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Chapter 2. Human Nature. What kind of being am I? . Moritz Schlick – psychological egoism The theory that human beings can only act in their self interest. Hobbes and Freud – human beings are essentially nasty, selfish and aggressive. (pages 48-49)

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Chapter 2

Chapter 2

Human Nature


What kind of being am i
What kind of being am I?

  • Moritz Schlick – psychological egoism

    The theory that human beings can only act in their self interest.

    Hobbes and Freud – human beings are essentially nasty, selfish and aggressive. (pages 48-49)

    How would this view of human nature affect how a person thinks society should be organized?

Hobbes


What is human nature
What is human nature?

  • The Traditional Rational view:

    • Aristotle – doctrine of the mean

    • Plato – chariot analogy (see page 54)

    • While both of these philosophers have a teleological view regarding what it means to be human, Aristotle is a materialist whereas Plato uses the word Forms. For Plato, the forms are eternal and perfect ideals that exist in an unchanging and perfect heaven.

    • What are the implications of defining humans as rational animals?

Plato


Aristotle
Aristotle

  • Aristotle claimed that if one group of persons was less rational than another they would be less than human, and could justifiably be enslaved by those who were more rational.


Natural law theory
Natural law theory

  • This view holds that the world has a rational purpose built into nature. Everything has a purpose. The “Laws of Nature” not only describe how things are but how they ought to be. We can grasp these laws because God has made us rational creatures.

  • Does this view have assumptions of cultural superiority?

  • Is being natural always good? Why or why not?


Human nature
Human nature

  • If we follow the laws of nature, what does this mean? What are some constantly recurring features of human beings.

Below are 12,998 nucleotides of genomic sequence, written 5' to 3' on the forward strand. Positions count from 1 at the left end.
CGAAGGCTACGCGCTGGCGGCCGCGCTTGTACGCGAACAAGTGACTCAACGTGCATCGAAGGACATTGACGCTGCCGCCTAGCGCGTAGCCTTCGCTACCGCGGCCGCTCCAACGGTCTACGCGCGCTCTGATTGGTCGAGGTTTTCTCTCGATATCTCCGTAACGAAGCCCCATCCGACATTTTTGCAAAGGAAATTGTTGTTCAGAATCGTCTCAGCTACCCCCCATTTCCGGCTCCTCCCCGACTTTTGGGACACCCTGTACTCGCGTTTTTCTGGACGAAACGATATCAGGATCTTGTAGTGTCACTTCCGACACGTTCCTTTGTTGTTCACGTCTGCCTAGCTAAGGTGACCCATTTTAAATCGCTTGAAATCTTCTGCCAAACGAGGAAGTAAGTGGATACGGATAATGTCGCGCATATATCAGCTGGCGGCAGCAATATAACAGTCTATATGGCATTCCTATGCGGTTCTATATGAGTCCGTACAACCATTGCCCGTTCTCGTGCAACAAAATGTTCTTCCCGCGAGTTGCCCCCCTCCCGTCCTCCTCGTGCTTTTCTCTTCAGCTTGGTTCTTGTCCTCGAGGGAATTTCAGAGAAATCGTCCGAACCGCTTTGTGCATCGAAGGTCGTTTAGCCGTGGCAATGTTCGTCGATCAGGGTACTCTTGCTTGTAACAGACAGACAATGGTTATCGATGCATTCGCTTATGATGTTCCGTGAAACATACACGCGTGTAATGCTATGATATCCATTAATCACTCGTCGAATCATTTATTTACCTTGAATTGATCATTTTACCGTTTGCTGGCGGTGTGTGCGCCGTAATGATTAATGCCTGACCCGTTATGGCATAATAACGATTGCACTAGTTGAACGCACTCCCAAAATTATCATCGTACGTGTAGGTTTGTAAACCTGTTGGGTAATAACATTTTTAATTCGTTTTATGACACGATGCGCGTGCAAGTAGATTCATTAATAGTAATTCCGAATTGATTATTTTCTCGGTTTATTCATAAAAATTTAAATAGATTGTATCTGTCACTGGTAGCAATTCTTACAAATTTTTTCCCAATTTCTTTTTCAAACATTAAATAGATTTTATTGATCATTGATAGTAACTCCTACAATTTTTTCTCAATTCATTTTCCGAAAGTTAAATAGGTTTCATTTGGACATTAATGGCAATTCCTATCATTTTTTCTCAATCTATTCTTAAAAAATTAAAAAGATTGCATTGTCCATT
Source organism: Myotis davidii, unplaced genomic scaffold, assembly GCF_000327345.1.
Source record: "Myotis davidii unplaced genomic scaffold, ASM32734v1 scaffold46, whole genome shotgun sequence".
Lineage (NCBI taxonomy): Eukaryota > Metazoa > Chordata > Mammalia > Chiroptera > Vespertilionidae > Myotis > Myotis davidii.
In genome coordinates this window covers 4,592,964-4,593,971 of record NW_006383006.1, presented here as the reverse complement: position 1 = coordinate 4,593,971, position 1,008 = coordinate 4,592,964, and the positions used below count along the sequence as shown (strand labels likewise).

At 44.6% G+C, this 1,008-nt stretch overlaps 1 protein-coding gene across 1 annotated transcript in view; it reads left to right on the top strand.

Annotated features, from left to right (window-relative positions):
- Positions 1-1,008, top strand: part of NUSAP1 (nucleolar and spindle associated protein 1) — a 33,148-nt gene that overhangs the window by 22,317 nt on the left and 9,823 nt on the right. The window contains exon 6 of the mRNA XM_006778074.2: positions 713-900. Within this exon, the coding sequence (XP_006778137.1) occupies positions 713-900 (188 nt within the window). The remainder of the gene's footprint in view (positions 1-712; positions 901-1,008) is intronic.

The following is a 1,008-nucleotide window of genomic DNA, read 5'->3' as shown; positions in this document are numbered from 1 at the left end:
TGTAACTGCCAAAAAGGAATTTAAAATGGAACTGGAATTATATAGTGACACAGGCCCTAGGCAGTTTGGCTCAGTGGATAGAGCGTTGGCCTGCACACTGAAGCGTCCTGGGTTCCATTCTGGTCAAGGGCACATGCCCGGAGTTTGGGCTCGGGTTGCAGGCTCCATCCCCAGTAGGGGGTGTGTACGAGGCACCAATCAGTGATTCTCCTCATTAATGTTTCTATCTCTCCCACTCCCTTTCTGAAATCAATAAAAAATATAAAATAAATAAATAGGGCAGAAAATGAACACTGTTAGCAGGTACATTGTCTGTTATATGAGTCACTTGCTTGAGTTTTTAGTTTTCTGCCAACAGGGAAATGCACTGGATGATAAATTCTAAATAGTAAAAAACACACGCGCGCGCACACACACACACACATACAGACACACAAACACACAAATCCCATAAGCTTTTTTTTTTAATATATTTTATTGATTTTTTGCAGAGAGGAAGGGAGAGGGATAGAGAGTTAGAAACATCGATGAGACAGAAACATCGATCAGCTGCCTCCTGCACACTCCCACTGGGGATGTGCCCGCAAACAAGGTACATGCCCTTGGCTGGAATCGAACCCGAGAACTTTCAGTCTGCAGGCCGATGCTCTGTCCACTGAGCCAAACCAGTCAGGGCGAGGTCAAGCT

• If human beings have a propensity for jealousy, vengefulness, selfishness, and so forth than perhaps we should not follow our nature.


Darwin s challenge
Darwin’s challenge

  • Charles Darwin proposed two key ideas: Animals and plants are sometimes born by chance with features that are different from those of their parents and that they can pass on to their offspring variations and that because animals produce more offspring that can survive. Over time, this process can make animals gradually change into new species. This also applies to humans, according to Darwin.

  • What are the implications of this view point? If humans evolve, than can morality evolve?


Existentialist challenge
Existentialist challenge

  • What does Jean-Paul Sartre say about the traditional rationalist view?


Feminist challenge
Feminist challenge

  • Plato associates the soul with reason and opposed these two to the body and its earthly desires. The “pure” soul is supposed to rule over the “impure” body.

  • Please read the quote on page 71 by Aristotle.

  • Is it really possible just to take out misogynistic quotes and stir to have a gender neutral philosophy?


Descartes
Descartes

  • The first part of this video is a good summary of Descartes theory of dualism.

  • http://www.youtube.com/watch?v=vg01Q1BI4WM


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